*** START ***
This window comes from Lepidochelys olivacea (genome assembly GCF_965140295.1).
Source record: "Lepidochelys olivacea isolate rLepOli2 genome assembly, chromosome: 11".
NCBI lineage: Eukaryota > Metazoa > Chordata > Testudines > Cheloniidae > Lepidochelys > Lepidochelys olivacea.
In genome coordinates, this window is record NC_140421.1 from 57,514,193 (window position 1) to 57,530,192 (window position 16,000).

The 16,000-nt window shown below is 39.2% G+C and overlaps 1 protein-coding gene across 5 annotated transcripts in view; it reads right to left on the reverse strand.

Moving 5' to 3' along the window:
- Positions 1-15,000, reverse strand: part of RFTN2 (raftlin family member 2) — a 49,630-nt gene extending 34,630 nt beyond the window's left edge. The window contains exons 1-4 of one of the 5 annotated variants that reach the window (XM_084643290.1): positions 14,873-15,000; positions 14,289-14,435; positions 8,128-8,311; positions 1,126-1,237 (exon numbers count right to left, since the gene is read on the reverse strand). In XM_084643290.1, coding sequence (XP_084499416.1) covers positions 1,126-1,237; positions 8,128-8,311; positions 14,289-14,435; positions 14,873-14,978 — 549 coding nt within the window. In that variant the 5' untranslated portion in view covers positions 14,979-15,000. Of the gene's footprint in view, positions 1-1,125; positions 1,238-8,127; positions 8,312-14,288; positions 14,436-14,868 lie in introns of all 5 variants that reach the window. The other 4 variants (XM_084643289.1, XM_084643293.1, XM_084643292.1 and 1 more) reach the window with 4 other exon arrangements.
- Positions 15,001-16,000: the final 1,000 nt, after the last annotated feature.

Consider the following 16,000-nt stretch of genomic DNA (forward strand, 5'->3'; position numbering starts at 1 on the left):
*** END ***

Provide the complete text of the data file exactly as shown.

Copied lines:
This window comes from Lepidochelys olivacea (genome assembly GCF_965140295.1).
Source record: "Lepidochelys olivacea isolate rLepOli2 genome assembly, chromosome: 11".
NCBI lineage: Eukaryota > Metazoa > Chordata > Testudines > Cheloniidae > Lepidochelys > Lepidochelys olivacea.
In genome coordinates, this window is record NC_140421.1 from 57,514,193 (window position 1) to 57,530,192 (window position 16,000).

The 16,000-nt window shown below is 39.2% G+C and overlaps 1 protein-coding gene across 5 annotated transcripts in view; it reads right to left on the reverse strand.

Moving 5' to 3' along the window:
- Positions 1-15,000, reverse strand: part of RFTN2 (raftlin family member 2) — a 49,630-nt gene extending 34,630 nt beyond the window's left edge. The window contains exons 1-4 of one of the 5 annotated variants that reach the window (XM_084643290.1): positions 14,873-15,000; positions 14,289-14,435; positions 8,128-8,311; positions 1,126-1,237 (exon numbers count right to left, since the gene is read on the reverse strand). In XM_084643290.1, coding sequence (XP_084499416.1) covers positions 1,126-1,237; positions 8,128-8,311; positions 14,289-14,435; positions 14,873-14,978 — 549 coding nt within the window. In that variant the 5' untranslated portion in view covers positions 14,979-15,000. Of the gene's footprint in view, positions 1-1,125; positions 1,238-8,127; positions 8,312-14,288; positions 14,436-14,868 lie in introns of all 5 variants that reach the window. The other 4 variants (XM_084643289.1, XM_084643293.1, XM_084643292.1 and 1 more) reach the window with 4 other exon arrangements.
- Positions 15,001-16,000: the final 1,000 nt, after the last annotated feature.

Consider the following 16,000-nt stretch of genomic DNA (forward strand, 5'->3'; position numbering starts at 1 on the left):